The southpaw LaPalme had been up and down for the Pirates, stepping forward into the starting rotation with a solid year in 1953, and then falling back with a bad year in ’54. But it didn’t make sense to just dump him, as Rickey did here. Wade was a year older than LaPalme, was a right-hander, had been terrible in 1954, and met no Pittsburgh need. We’ll keep LaPalme on hand to compete for one of the left-hander roles on our staff.

1955 season: Actual Pirates deals we will make

June 28, 1955: Signed pitcher Paul Martin as an amateur free agent (Bonus Baby).

Aug. 27, 1955: Signed pitcher Red Swanson as an amateur free agent (Bonus Baby).

Hey, ya gotta do what ya gotta do.

1955 season: Pirates deals we will invoke

May 1, 1955: Traded catcher Ed Fitz Gerald to the Cincinnati Redlegs for catcher Hobie Landrith.

Landrith doesn’t excite us, and the journeyman Fitz Gerald had put together a surprisingly strong year with the bat in 1954.

But here’s the thing: Fitz Gerald batted right-handed, and Landrith batted left-handed. Fitz Gerald had been working in a platoon arrangement for us with lefty-hitting Joe Garagiola, but Garagiola, following the 1954 season, retired as a player at the age of 28 in order to pursue a career as a broadcaster. (No one will dispute that he made a wise move.) This left us without a left-handed-batting catcher.

Meanwhile, Cincinnati had spent the ’54 season with not just Landrith, but another lefty-swinging catcher, Ed Bailey, on their roster as well. Then on the final day of April, 1955, the Reds had traded their lone right-handed-batting catcher, Andy Seminick, to the Phillies in a package that returned yet a third left-handed-hitting catcher, Smoky Burgess.

Now, having a lefty-hitting catcher on your team is always a good idea, and having two is really nice. But having three, with no righties, is not such a great arrangement.

In reality, the Reds dealt with this issue by sending the abundantly talented Bailey to the minors, and acquiring a right-handed-batting journeyman, Matt Batts, to serve as their third catcher. We’re presenting them with a better solution here: Fitz Gerald is better than Batts, and Bailey is better than Landrith.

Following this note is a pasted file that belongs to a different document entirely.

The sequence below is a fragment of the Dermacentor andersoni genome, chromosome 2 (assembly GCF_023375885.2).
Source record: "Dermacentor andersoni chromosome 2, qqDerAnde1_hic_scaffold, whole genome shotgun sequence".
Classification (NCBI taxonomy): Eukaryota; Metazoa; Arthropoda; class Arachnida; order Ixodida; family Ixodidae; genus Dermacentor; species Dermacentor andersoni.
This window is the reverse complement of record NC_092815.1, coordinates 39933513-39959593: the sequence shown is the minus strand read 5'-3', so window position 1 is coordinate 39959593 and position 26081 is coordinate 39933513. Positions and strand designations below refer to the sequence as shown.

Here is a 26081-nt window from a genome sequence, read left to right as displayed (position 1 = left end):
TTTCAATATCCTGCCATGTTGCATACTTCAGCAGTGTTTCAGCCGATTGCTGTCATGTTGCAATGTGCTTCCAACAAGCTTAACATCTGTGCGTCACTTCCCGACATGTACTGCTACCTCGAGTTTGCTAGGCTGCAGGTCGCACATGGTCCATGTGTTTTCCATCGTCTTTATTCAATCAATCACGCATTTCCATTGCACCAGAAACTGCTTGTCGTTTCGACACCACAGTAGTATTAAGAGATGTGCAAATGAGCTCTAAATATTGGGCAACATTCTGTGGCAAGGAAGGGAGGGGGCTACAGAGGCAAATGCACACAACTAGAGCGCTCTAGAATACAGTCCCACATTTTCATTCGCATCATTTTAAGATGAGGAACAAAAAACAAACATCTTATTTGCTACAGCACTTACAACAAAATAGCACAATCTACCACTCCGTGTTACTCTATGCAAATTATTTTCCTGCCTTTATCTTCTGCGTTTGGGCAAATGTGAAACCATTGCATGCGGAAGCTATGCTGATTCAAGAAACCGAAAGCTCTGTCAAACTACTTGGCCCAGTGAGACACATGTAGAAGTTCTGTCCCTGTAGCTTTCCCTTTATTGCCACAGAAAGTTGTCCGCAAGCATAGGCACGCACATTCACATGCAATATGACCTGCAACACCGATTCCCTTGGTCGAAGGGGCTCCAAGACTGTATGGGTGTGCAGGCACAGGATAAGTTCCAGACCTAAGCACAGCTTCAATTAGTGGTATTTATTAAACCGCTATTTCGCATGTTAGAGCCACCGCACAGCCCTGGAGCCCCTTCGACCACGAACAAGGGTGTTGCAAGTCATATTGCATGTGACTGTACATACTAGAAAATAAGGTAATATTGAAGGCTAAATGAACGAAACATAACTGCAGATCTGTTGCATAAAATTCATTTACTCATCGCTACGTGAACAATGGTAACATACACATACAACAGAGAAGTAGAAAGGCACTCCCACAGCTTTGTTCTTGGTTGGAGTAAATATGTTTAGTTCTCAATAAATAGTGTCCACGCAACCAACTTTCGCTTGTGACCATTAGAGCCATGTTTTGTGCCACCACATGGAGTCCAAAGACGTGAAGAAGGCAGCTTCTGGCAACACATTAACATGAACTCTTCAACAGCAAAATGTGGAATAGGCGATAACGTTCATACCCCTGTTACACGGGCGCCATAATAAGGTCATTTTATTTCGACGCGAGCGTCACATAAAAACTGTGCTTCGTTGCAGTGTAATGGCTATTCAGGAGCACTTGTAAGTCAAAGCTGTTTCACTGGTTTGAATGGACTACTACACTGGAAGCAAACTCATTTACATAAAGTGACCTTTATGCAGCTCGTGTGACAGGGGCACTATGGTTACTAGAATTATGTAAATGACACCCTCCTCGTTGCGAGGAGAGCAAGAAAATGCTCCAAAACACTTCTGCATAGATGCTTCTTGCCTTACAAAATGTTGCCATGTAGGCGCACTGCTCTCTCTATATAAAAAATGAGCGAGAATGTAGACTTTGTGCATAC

June 28, 1955: Sold pitcher George Zuverink to the Baltimore Orioles.

Our bargain-bin acquisition Zuverink had performed splendidly in 1954. But he was getting creamed in ’55, and so he’ll be the pitcher culled from our roster to make room for the Bonus Baby Martin.

1955 season: Actual Pirates deals we will not make

May 23, 1955: Sold outfielder Sid Gordon to the New York Giants.

We’d never acquired Gordon, who was part of the trade in which the actual Pirates sent Danny O’Connell to Milwaukee following the 1953 season.

1955 season results

The departure of Kiner creates a hole in the outfield, which we’ll opt to fill with a platoon of sophomore Jerry Lynch with Rule 5 rookie Clemente. Landrith will assume the catching role previously handled by Garagiola, and Fitz Gerald’s role will be taken by rookie Jack Shepard.

But the key change to our lineup is presented by the return from two years of military service by dynamic young shortstop Dick Groat. After signing him in 1952, we’d farmed the highly-touted prospect out for most of that season, but now we’ll give him the big league starting job, moving journeyman incumbent Dick Cole into a utility role.

  Pos   Player        Age    G  AB   R   H  2B  3B  HR RBI  BB  SO   BA  OBP  SLG  OPS OPS+
   1B   D. Long*       29  131 419  63 122  19  13  16  79  48  72 .291 .358 .513 .871  130
 2B-3B  D. O'Connell   28  124 453  42 103  14   5   6  40  28  43 .227 .277 .320 .597   60
   SS   D. Groat       24  151 521  49 139  28   2   4  51  38  26 .267 .311 .351 .662   77
   3B   G. Hatton*     32  126 380  49  91  11   4   5  44  64  29 .239 .342 .329 .671   81
 RF-LF  J. Lynch*      24  116 367  51 103  22   8   7  42  28  44 .281 .328 .441 .769  104
   CF   G. Bell*       26  154 610  93 188  30   8  21  89  52  56 .308 .358 .487 .845  124
 LF-RF  F. Thomas      26  142 510  78 125  16   2  25  82  60  76 .245 .322 .431 .753  100
   C    H. Landrith*   25   92 278  28  69  10   1   5  25  32  37 .248 .322 .345 .667   79

   C    J. Shepard     24   75 211  21  50   8   2   2  18  26  20 .237 .315 .322 .638   72
   IF   D. Cole        29   77 215  16  49   7   3   0  19  16  20 .228 .286 .288 .575   55